BoingBoing quotes [via Making Light] John Scalzi's Being Poor. And for the first time, I find myself genuinely upset with how little people in the USA know about how the rest of the world lives. Fercrying out loud, that piece is about luxury that some people in this part of the world can never aspire to.

Here, with no apologies to Mr Scalzi, is my version.
Being Really Poor

Being poor is not knowing how much everything costs. You can't afford it anyway.

Being poor is your kids watching TV maybe once a year, when the local political party or something like that hires one so they can watch movies during Ganesh Chaturthi .

Being poor is thinking that a car is an unattainable luxury. Unless it's an abandoned junkheap you can sleep in.

Being poor is hoping the tooth falls out.

Being poor is your kid goes to play on the street. When s/he's not working, that is.

Being poor is not understanding the concepts "restroom," "school," and "lunch."

Being poor is living next to - or over - a gutter. And getting evicted from there.

Being poor is hoping someone throws an empty box of something away so you can use it to plug the hole in the thatched roof.

Being poor is not having any well-off siblings. Or aunts. Or uncles. Or any relatives at all. Well maybe the local dada or pusher.

Being poor is no toys.

Being poor is where a one room house is what you aspire to. Never mind the heater. It's hot enough already.

Being poor is not knowing anyone who has the equivalent of $5 to leave around.

Being poor is hoping your kids get to grow up to be adults.

What's meat?

What's underwear? What's Goodwill?

Oh there's plenty of room on the streets.


Being poor is wishing you had a playground to run around in. And never having known shoes.

Being poor is no school.

Being poor is thinking $8 an hour must be what the local ganglord earns.

Being poor is not having anyone to rely on.

Being poor is wishing you could find work. And if it's in a place that has fluorescent lights, you'll wonder where they're stealing the electricity from.

Being poor is where any letter you find is a scrap of paper with squiggles on it that you can add to the raddi sack you're carryying on your back, and hoping that the scrap dealer doesn't cheat you.

Being poor is a bath in water from other people's toilets.

Being poor is taking everything from the trash heap.

Being poor is fighting the cockroaches for food.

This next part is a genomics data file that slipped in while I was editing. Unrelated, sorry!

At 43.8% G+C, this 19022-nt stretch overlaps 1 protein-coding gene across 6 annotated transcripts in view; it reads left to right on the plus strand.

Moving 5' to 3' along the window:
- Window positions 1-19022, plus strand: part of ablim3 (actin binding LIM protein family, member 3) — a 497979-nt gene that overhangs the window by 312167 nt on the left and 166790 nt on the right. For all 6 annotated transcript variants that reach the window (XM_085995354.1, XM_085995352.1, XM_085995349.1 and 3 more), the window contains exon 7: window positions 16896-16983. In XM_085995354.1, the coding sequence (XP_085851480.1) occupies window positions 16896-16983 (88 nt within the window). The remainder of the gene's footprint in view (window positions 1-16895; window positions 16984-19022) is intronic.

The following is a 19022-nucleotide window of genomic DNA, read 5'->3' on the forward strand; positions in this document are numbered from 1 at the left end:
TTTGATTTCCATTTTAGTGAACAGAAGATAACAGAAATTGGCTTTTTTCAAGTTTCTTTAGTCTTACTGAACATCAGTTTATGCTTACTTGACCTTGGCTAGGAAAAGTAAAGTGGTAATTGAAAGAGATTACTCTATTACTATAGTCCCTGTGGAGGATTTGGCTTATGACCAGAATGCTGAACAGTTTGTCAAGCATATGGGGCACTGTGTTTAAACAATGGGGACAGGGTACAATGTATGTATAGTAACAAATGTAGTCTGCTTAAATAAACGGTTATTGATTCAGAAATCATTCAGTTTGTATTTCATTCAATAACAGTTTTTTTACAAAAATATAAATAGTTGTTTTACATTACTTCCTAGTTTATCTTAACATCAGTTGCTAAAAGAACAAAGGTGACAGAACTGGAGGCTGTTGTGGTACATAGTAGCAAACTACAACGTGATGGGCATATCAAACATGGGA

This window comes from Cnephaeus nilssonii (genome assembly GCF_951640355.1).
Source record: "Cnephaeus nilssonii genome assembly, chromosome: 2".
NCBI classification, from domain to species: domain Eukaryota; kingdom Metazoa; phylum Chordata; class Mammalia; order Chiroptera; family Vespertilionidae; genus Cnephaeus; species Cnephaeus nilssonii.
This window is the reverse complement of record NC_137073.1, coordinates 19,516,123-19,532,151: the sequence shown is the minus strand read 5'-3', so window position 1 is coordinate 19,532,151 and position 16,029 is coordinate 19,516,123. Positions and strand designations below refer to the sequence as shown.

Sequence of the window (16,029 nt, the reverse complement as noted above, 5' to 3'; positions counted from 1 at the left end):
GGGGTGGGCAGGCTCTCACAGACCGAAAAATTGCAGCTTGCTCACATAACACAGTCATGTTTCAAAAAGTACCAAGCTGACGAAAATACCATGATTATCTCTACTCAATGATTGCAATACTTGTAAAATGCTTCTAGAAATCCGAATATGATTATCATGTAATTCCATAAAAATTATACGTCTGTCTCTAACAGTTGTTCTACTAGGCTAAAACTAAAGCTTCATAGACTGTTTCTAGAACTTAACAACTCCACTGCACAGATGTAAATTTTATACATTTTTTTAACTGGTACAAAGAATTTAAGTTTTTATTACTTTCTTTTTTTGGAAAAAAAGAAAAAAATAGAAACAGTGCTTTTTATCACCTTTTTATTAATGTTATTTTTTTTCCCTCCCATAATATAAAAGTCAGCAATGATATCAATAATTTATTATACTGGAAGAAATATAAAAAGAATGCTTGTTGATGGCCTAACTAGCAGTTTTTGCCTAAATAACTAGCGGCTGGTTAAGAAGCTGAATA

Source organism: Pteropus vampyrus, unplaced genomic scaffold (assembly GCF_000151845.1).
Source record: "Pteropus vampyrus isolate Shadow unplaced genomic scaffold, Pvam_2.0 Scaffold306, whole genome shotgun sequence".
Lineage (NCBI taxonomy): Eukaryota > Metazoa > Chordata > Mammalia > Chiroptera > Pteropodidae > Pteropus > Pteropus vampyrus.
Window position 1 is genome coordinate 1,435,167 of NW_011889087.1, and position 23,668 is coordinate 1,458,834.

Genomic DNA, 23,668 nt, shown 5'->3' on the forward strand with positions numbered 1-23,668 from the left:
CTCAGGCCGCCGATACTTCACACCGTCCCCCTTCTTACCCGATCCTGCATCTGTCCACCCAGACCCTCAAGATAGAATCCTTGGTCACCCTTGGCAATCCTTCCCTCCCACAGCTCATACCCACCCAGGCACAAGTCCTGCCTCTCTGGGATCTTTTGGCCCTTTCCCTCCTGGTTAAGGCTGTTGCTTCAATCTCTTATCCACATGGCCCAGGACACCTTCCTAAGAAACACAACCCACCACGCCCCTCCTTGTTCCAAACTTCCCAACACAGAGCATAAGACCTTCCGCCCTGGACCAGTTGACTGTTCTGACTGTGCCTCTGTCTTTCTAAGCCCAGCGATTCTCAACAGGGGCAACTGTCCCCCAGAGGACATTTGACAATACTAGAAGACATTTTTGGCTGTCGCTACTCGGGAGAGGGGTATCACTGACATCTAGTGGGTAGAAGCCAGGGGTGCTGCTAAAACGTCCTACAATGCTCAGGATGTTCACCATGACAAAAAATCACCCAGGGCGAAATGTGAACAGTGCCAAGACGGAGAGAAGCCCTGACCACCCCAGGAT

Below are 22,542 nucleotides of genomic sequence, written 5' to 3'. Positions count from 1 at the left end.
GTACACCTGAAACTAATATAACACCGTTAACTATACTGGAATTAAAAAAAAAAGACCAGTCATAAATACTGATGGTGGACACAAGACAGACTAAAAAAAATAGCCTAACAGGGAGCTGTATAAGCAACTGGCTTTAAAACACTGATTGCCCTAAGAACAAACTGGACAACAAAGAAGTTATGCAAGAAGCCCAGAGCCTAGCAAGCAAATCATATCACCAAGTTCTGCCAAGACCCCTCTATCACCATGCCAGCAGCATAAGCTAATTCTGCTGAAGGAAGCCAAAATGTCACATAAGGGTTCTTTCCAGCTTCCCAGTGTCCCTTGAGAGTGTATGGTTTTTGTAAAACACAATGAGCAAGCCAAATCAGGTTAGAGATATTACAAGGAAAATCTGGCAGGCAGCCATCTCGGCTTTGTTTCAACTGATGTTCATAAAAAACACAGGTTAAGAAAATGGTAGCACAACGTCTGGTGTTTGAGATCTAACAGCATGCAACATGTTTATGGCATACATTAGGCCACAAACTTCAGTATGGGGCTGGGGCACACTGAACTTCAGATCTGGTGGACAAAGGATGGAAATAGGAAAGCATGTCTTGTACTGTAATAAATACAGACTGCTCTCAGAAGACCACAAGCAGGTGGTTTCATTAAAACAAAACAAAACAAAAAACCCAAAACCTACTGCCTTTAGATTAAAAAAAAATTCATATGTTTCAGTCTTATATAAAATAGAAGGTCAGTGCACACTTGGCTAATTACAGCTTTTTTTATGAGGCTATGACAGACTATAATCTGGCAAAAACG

Being poor is nt knowing what the fuck a "GED" is.

Being poor is people angry at you for looking so poor. Anywhere. And if you tried to get in a mall, you'll get beaten up by security.

Being poor is taking any job. And your kids take any job too.

Being poor is the police treating you like shit all the time.

Being poor is not grokking romance. Sex, maybe.

Being poor is hoping you can find dinner in a rubbish heap.

Being poor is a sidewalk full of excrement.

Being poor is people not wanting to know anything about you.

Being poor is needing 35-cents. Please.

Being poor is your kid's teacher (if there's a school, if your kid has enough time off from work to go to it) doesn't have any books.

Being poor wondering what a "utility" is.

Being poor is being happy when someone drops a mac and cheese on the floor. Dinner!

Being poor is wishing you could get a job. Wishing you had the strength to work hard.

Being poor is people surprised to discover you're human.

Being poor is not being surprised people are suprised to discover you're human.

Being poor is a sick child asleep on your lap. And hoping she'll live.

Being poor is never buying anything.

Being poor is thinking ramen is what rich people eat.

Being poor is having to live with choices you didn't make. And there being a pretty good chance you will never be 14 years old.

Being poor is wishing there was someone you could be grateful to.

Being poor is knowing you're being condemned.

Box of crayons. Hm. Can be sold. Colouring book. Hm. Add to raddi sack.

Being poor is counting your income in coins.

Being poor is fighting for shelter.

Being poor is knowing you can't afford the local equivalent of a Lotto ticket.

Being poor is never having seen a cash register.

Being poor is feeling helpless when your child hasn't a hope in hell. And you can't do fuck about it.

Being poor is a cough that doesn't go away. [Hey, he got that one right!]

Being poor is being elated at finding a discarded couch that's only damaged, and marginally filthy. Furniture!

Being poor is never having seen a paycheque.

Being poor is not having a night class anywhere. Except, perhaps, if the pusher is teaching you how to sell cut drugs.

Being poor is sleeping on the road.

Being poor is knowing where the shelter is. And you're too tired to walk there.

Being poor is envying people who have never been really poor but think they are.

Being poor is knowing you can't stop being poor.

Being poor is seeing no options.

Being poor is staggering around, left behind.

Being poor is where the only way you leave is when you die.
Update - 5th September, 18.48

John Scalzi dropped by to leave a clarifying comment. We believe in equal air time, so here it is, reproduced from the comments section.
John Scalzi said...

I see this list as complementary to, and not in opposition to, my original list, and it highlights the difference between relative poverty (which is the situation in the US), and absolute poverty (which is the situation in much of the rest of the world). Writer Nick Mamatas has also written a similar list (in this typically pungent style), which you can find here:

http://www.livejournal.com/users/nihilistic_kid/645843.html

I wrote the list originally as something of a response to all the people who I saw having difficulty understanding why some of the poor prople in New Orleans stayed behind for the hurricane and its aftermath. It was designed to help them empathize with people who are in a similar economic situation with those people. It is by no means an exhaustive list for what it's like to be poor worldwide, just poor where I (and much of the blogosphere) live.
Point taken, Mr Scalzi. Thank you fortaking the trouble to explain. And yes, I'm with you on the need to get the message across to the people who wondered why New Orleans's poorer residents didn't leave. Your post didn't offer that context, and it was my first visit to your blog, so I'm sorry that I didn't get that.

Must still say, however, that I stand by everything else I said.
Oh yes, here's Nick Mamatas's post, which Mr Scalzi kindly pointed to. And Least Loved Bedtime Stories v. 2.0 has another version of the list up too.